Late at Night in Bed

My wife tells me she hears a beetle
Scurrying across the kitchen floor.
She says our daughter is dreaming

Too loudly, just listen, her eyelids
Are fluttering like butterflies.

What about the thunder, I say,
What about the dispatches from the police car
Parked outside, or me rolling over like a whale?

She tells me there’s a leaf falling
And grazing the downstairs window,
Or it could be glass cutters, diamonds,
Thieves working their hands toward the latch.
She tells me our son is breathing too quickly,
Is it pneumonia, is it the furnace
Suddenly pumping monoxides through the house?

So when my wife says sleep, she means
A closing of the eyes, a tuning
Of the ears to ultra frequencies.

(It is what always happens
When there are children, the bed
Becoming at night a listening post,
Each little ting forewarning disaster.)

Downstairs there is the sound
Of something brushing against something else
And I try to listen as my wife might listen,
Insects, I say, dust on a table top,
Maybe a knife’s edge against the palm.

But she tells me it’s only
The African violet on the windowsill
Putting out another flower,
And falls luxuriously into a dream
Of being awake and vigilant.

So the house grows noisier,
There are clicks in the woodwork,
There are drips, raps, clunks, things
To make sense of, make benign.

My son and daughter are sleeping calmly,
And the stairs, yes, are creaking,
The wind, I think, or maybe two men,
Where’s the beaker of acid,
The bowling ball, the war hoop
I learned in second grade?

So this is what it’s like when there’s
No one left but you to love and defend.

Outside there are cats in a fight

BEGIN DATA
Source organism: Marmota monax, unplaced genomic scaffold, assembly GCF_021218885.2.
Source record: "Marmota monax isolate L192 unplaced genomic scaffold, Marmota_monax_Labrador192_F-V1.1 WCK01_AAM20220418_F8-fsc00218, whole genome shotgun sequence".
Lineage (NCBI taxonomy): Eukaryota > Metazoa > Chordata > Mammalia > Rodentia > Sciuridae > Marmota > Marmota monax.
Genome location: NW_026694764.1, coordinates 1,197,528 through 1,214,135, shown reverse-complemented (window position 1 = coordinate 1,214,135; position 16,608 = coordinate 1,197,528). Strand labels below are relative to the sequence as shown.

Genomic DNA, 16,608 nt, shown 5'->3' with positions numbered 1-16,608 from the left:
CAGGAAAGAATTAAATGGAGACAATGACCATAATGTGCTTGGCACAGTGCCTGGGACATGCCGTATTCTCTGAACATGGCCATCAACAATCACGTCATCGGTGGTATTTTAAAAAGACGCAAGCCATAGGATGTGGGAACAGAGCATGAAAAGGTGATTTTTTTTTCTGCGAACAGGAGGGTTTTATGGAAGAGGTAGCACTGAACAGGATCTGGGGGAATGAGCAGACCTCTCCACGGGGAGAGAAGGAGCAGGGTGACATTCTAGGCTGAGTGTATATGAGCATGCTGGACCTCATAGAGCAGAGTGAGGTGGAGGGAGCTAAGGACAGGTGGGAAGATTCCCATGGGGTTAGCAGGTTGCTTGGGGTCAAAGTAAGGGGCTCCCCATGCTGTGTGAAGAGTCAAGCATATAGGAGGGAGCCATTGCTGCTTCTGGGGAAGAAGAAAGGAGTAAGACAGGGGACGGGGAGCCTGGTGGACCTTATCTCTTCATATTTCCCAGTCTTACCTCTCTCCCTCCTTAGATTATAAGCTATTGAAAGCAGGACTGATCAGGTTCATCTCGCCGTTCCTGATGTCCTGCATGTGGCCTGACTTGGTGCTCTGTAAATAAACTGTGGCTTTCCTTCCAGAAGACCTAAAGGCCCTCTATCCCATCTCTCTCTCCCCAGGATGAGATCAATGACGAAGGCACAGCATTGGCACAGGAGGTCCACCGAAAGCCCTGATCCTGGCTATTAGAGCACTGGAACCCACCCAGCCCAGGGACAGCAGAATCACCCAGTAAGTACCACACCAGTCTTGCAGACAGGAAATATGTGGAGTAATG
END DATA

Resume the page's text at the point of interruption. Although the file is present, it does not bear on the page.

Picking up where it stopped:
And they remind me too much of babies crying.
Then the bottle thrown against the stoop,
The sound of something delicate shattered.

My wife stirs, Be glad, she says,
Sound doesn’t carry far, that you don’t hear
The whole of it, cries in the night,
Children in other cities, hurts, silences.

And she’s right, I can’t hear the whole of it,
Or else I hear too much and it’s noise
Or I make it noise because it’s too much.

So I begin homing in on something
Around me, something distinct, my wife’s
Breathing, a window’s rattle. Outside,
Grass is lengthening in the dark,
And sap running up the phloem of the maple,
(Do I hear it? And how the stars must be wheeling!)
And in the far room, my children’s
Hearts are keeping time, for them, for us
Who have begun to listen in earnest.

Gregory Djanikian, “Late at Night in Bed” from Falling Deeply into America. Copyright © 1989 by Gregory Djanikian. Used by permission of Carnegie Mellon University Press.
Source: Falling Deeply into America (Carnegie Mellon University Press, 1989)
More Poems by Gregory Djanikian